In lieu of an abstract, here is a brief excerpt of the content:

The Influence of Women on the Southern Landscape Proceedings ofthe Tenth Conference on Restoring Southern Gardens and Landscapes Old Salem, Inc., 1997 213 pp. Paper, $12.94 Reviewed by Rachel V. Mills, a poet, painter, and teacher who lives in eastern North Carolina. Instead of consulting the profusion of rose catalogs cluttering the maübox, gardeners , expert and novice aHke, ought to be perusing a catalog of another sort: diis coUection ofpapers on how—and why—our gardens stiU grow. Prepared for the Tenth Conference on Restoring Southern Gardens and Landscapes, the essays by landscape speciaHsts, social scientists, garden keepers, and garden watchers (among them Hterary and visual artists) are focused on the way women have influenced the agriculture and horticulture of the South from as far back as an anthropologist/archeologist can fathom to the present. The coUection as a whole is an interesting exploration of the relationship women have always had to the land, as providers for their households, as seekers of sustenance for their own souls, and as designers of resourceful land uses. Taken individuaUy, the essays represent various disciplines, so that we see die subject from the perspectives of very different fields ofstudy. Best ofaU, the book itselfis nicely done. The design is expert: each page has wide margins, fuU running titles, and handsome print; on the first page of each essay, there are pretty underlays of horticultural sketches, and interesting photographs and prints Ulustrate the text throughout. A good part of the pleasure of the book derives from the fact that people who understood the value of natural growth, beauty, and design in our native landscape printed it with die same values in mind. The papers themselves have been organized logicaUy into an historical framework , beginning with the earHest known settlements in the country. After a brief introduction by Flora Ann Bynum, of the Old Salem gardening community, which helped to sponsor the conferences and pubHcation, and a short history of gardening at the Salem Academy and CoUege, the site ofthe conference, Valencia Libby, a professor of landscape architecture and horticulture at Temple University , attempts an overview of the intention behind this focus on women's influence . As part ofa larger effort to see that history is a much more balanced picture Reviews 91 of our past experiences and achievements than it has so been so far, Ms. Libby outlines the issues raised when research on women, as on any neglected subject, is attempted. Where do we find facts in subject areas for which women's accompHshments have not only gone unrewarded, but unrecorded? What is to be considered evidence in searches when there seems only homespun oral history to turn to? Who are to be considered audiorities, and what is die vaHdity by which we judge their credentials, when so many workers in the field have been seen, condescendingly, because of dieir race, social status, or gender, as "amateurs" rather than "professionals"? The work ofwomen on the land—always tireless, inventive , and resourceful, sometimes paid, sometimes commissioned, sometimes outstanding—has shaped die landscape ofdiis country in ways that have defined our patterns ofUving, and (particularly in these days when the terrain disappears at an alarming pace to the buUdozer's nihüism) which we have finaUy begun to appreciate as we go about trying to restore the rags oflost plantations and homesteads and grow new seed on die minuscule plots remaining. There is more than mere sentiment to our need for this information. GaU Wagner 's extremely interesting study of the archaeological evidence of farming by late-prehistoric women in the eastern part of the United States, for example, takes to task our bHthe assumptions about our beginnings. "Today," she says, we teU our chüdren about the important role that the sacred triad of maize, beans, and squash played in the Uves of eastern Indians. However, archaeology reveals that these crops were not important until relatively recendy, that over 7,000 years passed before they came together in the garden, and for most of prehistory, other now unknown and lost crops were the staffofUfe for eastern Indians. She explains clearly the technology ofarchaeology, which assists us in uncovering historic gardens—indeed, in helping...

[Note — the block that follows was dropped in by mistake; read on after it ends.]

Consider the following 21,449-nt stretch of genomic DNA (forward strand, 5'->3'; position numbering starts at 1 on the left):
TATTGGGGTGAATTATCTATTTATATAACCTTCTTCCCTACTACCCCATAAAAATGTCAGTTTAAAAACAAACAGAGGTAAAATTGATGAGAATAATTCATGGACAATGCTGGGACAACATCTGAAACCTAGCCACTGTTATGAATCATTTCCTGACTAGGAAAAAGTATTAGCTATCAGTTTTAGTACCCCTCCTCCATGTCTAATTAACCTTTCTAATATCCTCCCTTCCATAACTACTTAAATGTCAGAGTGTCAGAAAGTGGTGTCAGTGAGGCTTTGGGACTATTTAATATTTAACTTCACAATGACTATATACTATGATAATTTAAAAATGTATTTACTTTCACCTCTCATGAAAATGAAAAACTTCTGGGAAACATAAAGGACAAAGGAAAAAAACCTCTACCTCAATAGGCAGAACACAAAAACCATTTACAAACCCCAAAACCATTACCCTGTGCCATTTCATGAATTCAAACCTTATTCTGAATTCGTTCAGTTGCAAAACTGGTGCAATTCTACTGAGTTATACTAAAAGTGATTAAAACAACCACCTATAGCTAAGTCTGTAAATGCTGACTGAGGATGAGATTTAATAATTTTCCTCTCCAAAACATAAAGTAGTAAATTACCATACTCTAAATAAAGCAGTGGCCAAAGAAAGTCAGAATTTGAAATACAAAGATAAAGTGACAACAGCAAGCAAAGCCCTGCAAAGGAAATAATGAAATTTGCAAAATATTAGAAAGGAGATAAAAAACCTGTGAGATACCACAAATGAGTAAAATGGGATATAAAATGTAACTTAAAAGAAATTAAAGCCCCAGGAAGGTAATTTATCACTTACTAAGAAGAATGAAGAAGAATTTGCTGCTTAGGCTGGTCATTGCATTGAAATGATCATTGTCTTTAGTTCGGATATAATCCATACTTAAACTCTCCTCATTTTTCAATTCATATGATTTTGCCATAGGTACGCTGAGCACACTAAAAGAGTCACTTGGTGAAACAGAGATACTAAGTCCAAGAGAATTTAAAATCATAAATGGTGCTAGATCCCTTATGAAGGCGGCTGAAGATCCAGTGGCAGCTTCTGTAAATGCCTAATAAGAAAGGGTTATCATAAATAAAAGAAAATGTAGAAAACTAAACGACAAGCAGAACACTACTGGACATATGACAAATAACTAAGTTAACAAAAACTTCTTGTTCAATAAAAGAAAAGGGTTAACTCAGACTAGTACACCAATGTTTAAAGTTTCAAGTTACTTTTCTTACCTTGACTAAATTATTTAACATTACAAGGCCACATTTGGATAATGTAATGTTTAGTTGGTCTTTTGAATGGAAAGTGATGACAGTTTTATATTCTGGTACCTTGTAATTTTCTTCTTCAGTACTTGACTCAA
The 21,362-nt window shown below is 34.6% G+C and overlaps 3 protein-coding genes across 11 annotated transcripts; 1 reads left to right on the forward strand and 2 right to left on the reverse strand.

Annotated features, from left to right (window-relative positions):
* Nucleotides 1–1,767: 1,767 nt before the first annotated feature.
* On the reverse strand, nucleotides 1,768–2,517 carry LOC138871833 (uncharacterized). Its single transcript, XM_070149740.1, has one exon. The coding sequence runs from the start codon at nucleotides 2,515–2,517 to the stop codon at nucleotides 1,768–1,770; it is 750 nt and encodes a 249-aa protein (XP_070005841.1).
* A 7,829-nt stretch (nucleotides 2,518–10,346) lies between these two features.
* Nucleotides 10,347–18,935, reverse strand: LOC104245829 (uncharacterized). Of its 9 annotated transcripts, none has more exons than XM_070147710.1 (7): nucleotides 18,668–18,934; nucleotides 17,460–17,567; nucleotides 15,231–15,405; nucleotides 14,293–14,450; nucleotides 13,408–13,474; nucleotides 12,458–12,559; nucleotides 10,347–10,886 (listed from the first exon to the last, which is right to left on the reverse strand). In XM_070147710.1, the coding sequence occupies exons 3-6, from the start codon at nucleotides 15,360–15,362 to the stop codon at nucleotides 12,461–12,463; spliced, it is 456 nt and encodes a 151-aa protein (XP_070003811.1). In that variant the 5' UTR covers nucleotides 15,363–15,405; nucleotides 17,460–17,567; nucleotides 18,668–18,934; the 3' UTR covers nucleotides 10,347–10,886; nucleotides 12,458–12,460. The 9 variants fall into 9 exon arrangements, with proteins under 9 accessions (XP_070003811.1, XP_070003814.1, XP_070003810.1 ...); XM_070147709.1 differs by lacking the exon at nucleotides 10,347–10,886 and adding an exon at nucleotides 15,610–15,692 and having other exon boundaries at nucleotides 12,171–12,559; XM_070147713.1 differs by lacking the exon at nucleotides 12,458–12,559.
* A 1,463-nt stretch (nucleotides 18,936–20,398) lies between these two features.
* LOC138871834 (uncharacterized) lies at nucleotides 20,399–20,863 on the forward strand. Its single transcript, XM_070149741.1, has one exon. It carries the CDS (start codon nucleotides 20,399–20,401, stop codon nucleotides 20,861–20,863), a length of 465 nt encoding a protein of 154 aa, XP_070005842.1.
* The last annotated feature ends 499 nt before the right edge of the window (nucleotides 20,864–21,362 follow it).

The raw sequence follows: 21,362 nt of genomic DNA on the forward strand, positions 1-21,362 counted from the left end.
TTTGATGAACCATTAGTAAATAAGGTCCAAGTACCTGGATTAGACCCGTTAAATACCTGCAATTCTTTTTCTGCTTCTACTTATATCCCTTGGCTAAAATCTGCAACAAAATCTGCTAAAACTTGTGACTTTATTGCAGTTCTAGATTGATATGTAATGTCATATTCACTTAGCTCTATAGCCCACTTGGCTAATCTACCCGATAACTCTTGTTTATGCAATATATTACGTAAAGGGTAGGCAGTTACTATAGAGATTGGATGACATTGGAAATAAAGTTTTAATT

Additional Information

Print ISSN
pp. 91-94
Launched on MUSE
Open Access
Back To Top

This website uses cookies to ensure you get the best experience on our website. Without cookies your experience may not be seamless.